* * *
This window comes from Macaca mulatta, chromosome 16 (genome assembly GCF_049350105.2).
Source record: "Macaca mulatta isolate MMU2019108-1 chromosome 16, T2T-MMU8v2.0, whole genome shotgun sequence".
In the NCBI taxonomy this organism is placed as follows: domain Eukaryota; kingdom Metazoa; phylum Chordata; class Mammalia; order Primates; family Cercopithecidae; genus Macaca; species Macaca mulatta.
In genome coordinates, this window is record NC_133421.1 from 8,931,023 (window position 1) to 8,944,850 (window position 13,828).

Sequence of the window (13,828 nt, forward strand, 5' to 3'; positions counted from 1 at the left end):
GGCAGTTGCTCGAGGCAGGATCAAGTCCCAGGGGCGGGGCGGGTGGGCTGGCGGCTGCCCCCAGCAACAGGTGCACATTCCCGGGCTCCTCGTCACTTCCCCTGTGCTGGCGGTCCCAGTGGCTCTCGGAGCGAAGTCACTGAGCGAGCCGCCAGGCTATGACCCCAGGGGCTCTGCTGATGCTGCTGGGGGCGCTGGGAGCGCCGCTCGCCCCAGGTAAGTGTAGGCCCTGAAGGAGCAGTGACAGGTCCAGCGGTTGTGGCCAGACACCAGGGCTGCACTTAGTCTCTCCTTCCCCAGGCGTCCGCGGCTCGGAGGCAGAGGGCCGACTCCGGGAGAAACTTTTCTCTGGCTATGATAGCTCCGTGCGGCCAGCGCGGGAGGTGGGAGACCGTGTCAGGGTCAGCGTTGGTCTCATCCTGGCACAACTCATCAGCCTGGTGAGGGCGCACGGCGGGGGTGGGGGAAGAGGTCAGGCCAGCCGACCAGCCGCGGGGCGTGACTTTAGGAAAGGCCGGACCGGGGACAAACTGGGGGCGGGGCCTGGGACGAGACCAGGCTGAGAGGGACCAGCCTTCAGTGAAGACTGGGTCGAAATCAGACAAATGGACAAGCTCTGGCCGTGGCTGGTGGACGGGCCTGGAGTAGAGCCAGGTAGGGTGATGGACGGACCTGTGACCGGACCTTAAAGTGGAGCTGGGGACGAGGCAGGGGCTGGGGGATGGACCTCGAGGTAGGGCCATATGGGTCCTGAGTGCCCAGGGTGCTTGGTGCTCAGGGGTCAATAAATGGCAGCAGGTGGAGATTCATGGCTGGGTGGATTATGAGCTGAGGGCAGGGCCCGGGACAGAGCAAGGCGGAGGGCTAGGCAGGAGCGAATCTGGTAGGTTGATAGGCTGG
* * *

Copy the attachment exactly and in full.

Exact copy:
This window comes from Macaca mulatta, chromosome 16 (genome assembly GCF_049350105.2).
Source record: "Macaca mulatta isolate MMU2019108-1 chromosome 16, T2T-MMU8v2.0, whole genome shotgun sequence".
In the NCBI taxonomy this organism is placed as follows: domain Eukaryota; kingdom Metazoa; phylum Chordata; class Mammalia; order Primates; family Cercopithecidae; genus Macaca; species Macaca mulatta.
In genome coordinates, this window is record NC_133421.1 from 8,931,023 (window position 1) to 8,944,850 (window position 13,828).

Sequence of the window (13,828 nt, forward strand, 5' to 3'; positions counted from 1 at the left end):
GGCAGTTGCTCGAGGCAGGATCAAGTCCCAGGGGCGGGGCGGGTGGGCTGGCGGCTGCCCCCAGCAACAGGTGCACATTCCCGGGCTCCTCGTCACTTCCCCTGTGCTGGCGGTCCCAGTGGCTCTCGGAGCGAAGTCACTGAGCGAGCCGCCAGGCTATGACCCCAGGGGCTCTGCTGATGCTGCTGGGGGCGCTGGGAGCGCCGCTCGCCCCAGGTAAGTGTAGGCCCTGAAGGAGCAGTGACAGGTCCAGCGGTTGTGGCCAGACACCAGGGCTGCACTTAGTCTCTCCTTCCCCAGGCGTCCGCGGCTCGGAGGCAGAGGGCCGACTCCGGGAGAAACTTTTCTCTGGCTATGATAGCTCCGTGCGGCCAGCGCGGGAGGTGGGAGACCGTGTCAGGGTCAGCGTTGGTCTCATCCTGGCACAACTCATCAGCCTGGTGAGGGCGCACGGCGGGGGTGGGGGAAGAGGTCAGGCCAGCCGACCAGCCGCGGGGCGTGACTTTAGGAAAGGCCGGACCGGGGACAAACTGGGGGCGGGGCCTGGGACGAGACCAGGCTGAGAGGGACCAGCCTTCAGTGAAGACTGGGTCGAAATCAGACAAATGGACAAGCTCTGGCCGTGGCTGGTGGACGGGCCTGGAGTAGAGCCAGGTAGGGTGATGGACGGACCTGTGACCGGACCTTAAAGTGGAGCTGGGGACGAGGCAGGGGCTGGGGGATGGACCTCGAGGTAGGGCCATATGGGTCCTGAGTGCCCAGGGTGCTTGGTGCTCAGGGGTCAATAAATGGCAGCAGGTGGAGATTCATGGCTGGGTGGATTATGAGCTGAGGGCAGGGCCCGGGACAGAGCAAGGCGGAGGGCTAGGCAGGAGCGAATCTGGTAGGTTGATAGGCTGG